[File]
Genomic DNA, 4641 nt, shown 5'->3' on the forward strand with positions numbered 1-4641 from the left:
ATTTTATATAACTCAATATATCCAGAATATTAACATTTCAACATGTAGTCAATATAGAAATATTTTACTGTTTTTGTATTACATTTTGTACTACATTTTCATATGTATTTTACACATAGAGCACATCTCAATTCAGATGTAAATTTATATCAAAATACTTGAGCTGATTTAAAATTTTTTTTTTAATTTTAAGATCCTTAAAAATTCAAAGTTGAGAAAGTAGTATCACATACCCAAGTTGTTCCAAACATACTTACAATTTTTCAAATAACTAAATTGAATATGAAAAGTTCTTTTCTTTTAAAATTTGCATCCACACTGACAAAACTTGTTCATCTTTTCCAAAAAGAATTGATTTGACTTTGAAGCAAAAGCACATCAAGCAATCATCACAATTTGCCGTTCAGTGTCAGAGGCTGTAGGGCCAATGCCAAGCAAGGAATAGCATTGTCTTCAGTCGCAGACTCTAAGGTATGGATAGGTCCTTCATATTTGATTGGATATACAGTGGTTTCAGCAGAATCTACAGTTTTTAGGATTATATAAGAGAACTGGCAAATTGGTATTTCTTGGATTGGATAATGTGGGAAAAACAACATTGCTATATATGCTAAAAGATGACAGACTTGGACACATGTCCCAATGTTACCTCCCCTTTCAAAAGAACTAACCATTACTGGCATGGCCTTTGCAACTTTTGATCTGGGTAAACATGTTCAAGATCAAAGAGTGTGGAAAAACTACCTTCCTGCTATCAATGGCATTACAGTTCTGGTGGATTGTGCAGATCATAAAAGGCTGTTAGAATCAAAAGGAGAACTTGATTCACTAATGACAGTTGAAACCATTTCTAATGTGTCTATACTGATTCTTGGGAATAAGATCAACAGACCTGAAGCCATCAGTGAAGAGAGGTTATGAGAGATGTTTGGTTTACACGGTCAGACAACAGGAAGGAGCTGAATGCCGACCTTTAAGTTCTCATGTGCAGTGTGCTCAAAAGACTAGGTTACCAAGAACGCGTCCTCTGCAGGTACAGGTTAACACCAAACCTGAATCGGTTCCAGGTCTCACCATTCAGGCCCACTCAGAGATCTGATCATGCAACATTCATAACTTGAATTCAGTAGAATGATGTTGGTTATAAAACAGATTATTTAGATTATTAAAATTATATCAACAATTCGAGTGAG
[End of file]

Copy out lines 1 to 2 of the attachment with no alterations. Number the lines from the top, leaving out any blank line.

Genomic DNA, 4641 nt, shown 5'->3' on the forward strand with positions numbered 1-4641 from the left:
ATTTTATATAACTCAATATATCCAGAATATTAACATTTCAACATGTAGTCAATATAGAAATATTTTACTGTTTTTGTATTACATTTTGTACTACATTTTCATATGTATTTTACACATAGAGCACATCTCAATTCAGATGTAAATTTATATCAAAATACTTGAGCTGATTTAAAATTTTTTTTTTAATTTTAAGATCCTTAAAAATTCAAAGTTGAGAAAGTAGTATCACATACCCAAGTTGTTCCAAACATACTTACAATTTTTCAAATAACTAAATTGAATATGAAAAGTTCTTTTCTTTTAAAATTTGCATCCACACTGACAAAACTTGTTCATCTTTTCCAAAAAGAATTGATTTGACTTTGAAGCAAAAGCACATCAAGCAATCATCACAATTTGCCGTTCAGTGTCAGAGGCTGTAGGGCCAATGCCAAGCAAGGAATAGCATTGTCTTCAGTCGCAGACTCTAAGGTATGGATAGGTCCTTCATATTTGATTGGATATACAGTGGTTTCAGCAGAATCTACAGTTTTTAGGATTATATAAGAGAACTGGCAAATTGGTATTTCTTGGATTGGATAATGTGGGAAAAACAACATTGCTATATATGCTAAAAGATGACAGACTTGGACACATGTCCCAATGTTACCTCCCCTTTCAAAAGAACTAACCATTACTGGCATGGCCTTTGCAACTTTTGATCTGGGTAAACATGTTCAAGATCAAAGAGTGTGGAAAAACTACCTTCCTGCTATCAATGGCATTACAGTTCTGGTGGATTGTGCAGATCATAAAAGGCTGTTAGAATCAAAAGGAGAACTTGATTCACTAATGACAGTTGAAACCATTTCTAATGTGTCTATACTGATTCTTGGGAATAAGATCAACAGACCTGAAGCCATCAGTGAAGAGAGGTTATGAGAGATGTTTGGTTTACACGGTCAGACAACAGGAAGGAGCTGAATGCCGACCTTTAAGTTCTCATGTGCAGTGTGCTCAAAAGACTAGGTTACCAAGAACGCGTCCTCTGCAGGTACAGGTTAACACCAAACCTGAATCGGTTCCAGGTCTCACCATTCAGGCCCACTCAGAGATCTGATCATGCAACATTCATAACTTGAATTCAGTAGAATGATGTTGGTTATAAAACAGATTATTTAGATTATTAAAATTATATCAACAATTCGAGTGAG